Protein crystallography in drug discovery

T. Hogg*, R. Hilgenfeld

*Korrespondierende/r Autor/-in für diese Arbeit
3 Zitate (Scopus)


Drug discovery has traditionally relied either on serendipitous observations (a classic example would be Sir Alexander Fleming’s discovery of the antibacterial properties of penicillin1 ), or on screening of natural and synthetic compounds in combination with medicinal chemistry (see 1.07 Overview of Sources of New Drugs; 3.32 High-Throughput and High-Content Screening). While remaining indispensable to the drug discovery process, the conventional methods are beginning to give way to more rational approaches that utilize available knowledge on the three-dimensional (3D) structure of a drug target (see 4.24 Structure-Based Drug Design – The Use of Protein Structure in Drug Discovery).2 This information can be generated experimentally by employing biophysical methods such as x-ray crystallography or nuclear magnetic resonance (NMR) spectroscopy, or theoretically by utilizing experimentally derived 3D structures of related macromolecules to generate 3D homology models of the drug target (see 3.21 Protein Crystallography; 3.22 BioNuclear Magnetic Resonance; 4.10 Comparative Modeling of Drug Target Proteins).3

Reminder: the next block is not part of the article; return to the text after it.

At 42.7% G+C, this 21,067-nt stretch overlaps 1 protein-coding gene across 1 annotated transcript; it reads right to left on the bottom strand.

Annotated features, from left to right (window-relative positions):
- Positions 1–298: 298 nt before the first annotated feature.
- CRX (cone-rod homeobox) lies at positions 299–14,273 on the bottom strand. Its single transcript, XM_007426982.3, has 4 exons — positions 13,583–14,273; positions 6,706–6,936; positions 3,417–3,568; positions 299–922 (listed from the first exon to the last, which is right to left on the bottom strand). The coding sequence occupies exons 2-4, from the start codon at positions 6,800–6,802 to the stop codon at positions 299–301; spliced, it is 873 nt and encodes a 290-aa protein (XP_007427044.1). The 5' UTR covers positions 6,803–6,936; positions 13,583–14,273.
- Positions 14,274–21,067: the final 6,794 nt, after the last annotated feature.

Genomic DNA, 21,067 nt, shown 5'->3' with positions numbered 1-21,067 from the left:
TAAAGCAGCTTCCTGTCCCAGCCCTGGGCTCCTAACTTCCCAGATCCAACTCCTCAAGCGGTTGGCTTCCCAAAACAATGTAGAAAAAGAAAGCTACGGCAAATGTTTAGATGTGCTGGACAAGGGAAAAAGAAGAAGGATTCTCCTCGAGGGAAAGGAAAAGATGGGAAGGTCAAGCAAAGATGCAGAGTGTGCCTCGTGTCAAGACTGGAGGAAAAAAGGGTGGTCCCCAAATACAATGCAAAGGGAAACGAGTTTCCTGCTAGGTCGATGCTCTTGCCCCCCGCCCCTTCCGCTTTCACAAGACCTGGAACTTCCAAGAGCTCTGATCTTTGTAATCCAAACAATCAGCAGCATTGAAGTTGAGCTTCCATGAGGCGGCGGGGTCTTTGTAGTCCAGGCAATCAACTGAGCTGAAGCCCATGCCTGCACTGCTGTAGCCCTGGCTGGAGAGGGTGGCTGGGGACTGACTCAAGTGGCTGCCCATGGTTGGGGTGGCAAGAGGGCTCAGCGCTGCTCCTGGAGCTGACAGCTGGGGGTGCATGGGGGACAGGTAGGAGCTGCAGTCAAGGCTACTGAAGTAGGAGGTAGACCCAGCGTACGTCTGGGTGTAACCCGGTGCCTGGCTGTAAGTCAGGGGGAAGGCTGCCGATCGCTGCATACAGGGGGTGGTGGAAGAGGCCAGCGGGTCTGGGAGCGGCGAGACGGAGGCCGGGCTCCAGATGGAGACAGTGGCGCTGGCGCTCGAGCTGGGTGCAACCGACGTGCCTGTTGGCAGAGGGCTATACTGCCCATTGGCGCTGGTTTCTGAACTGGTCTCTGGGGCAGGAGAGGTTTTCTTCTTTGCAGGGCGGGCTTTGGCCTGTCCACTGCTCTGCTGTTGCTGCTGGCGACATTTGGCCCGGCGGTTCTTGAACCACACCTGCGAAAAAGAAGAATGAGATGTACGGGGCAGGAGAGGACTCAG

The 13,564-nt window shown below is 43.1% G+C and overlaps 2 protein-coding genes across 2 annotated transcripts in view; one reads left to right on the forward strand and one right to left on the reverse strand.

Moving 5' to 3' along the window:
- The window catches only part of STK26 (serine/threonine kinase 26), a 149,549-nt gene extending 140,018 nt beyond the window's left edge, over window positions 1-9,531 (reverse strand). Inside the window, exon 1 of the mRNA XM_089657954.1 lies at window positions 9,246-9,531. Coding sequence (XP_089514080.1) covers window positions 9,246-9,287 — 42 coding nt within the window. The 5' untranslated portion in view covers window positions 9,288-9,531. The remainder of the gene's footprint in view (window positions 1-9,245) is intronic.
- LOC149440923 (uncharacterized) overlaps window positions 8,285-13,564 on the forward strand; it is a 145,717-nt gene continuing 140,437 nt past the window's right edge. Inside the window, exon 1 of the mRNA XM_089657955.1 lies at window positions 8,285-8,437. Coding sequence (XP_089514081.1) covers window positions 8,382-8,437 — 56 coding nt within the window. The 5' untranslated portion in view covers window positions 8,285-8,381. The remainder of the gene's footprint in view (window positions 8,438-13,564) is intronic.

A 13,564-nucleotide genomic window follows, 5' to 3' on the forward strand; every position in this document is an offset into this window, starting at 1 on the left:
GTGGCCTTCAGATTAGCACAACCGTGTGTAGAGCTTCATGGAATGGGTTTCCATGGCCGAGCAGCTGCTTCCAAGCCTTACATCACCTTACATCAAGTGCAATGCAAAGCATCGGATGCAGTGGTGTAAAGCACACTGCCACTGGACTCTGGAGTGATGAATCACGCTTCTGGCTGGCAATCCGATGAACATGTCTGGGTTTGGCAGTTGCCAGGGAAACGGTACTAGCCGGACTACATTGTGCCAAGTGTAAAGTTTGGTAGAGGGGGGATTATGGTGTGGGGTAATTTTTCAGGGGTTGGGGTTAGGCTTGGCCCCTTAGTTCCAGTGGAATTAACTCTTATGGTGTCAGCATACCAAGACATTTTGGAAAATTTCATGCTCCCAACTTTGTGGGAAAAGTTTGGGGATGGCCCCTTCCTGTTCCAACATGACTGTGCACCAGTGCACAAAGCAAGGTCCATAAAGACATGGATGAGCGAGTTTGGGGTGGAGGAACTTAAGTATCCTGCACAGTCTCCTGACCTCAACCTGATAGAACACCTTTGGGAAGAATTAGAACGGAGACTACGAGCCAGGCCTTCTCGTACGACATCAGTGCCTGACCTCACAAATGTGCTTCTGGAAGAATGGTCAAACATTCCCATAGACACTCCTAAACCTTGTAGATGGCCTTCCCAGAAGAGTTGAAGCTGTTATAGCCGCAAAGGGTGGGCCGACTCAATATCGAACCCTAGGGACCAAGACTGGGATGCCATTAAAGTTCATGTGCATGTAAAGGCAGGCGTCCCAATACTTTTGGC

TitelComprehensive Medicinal Chemistry II
Herausgeber (Verlag)Elsevier Ireland Ltd
ISBN (Print)978-0-08-045044-5
PublikationsstatusVeröffentlicht - 01.11.2006


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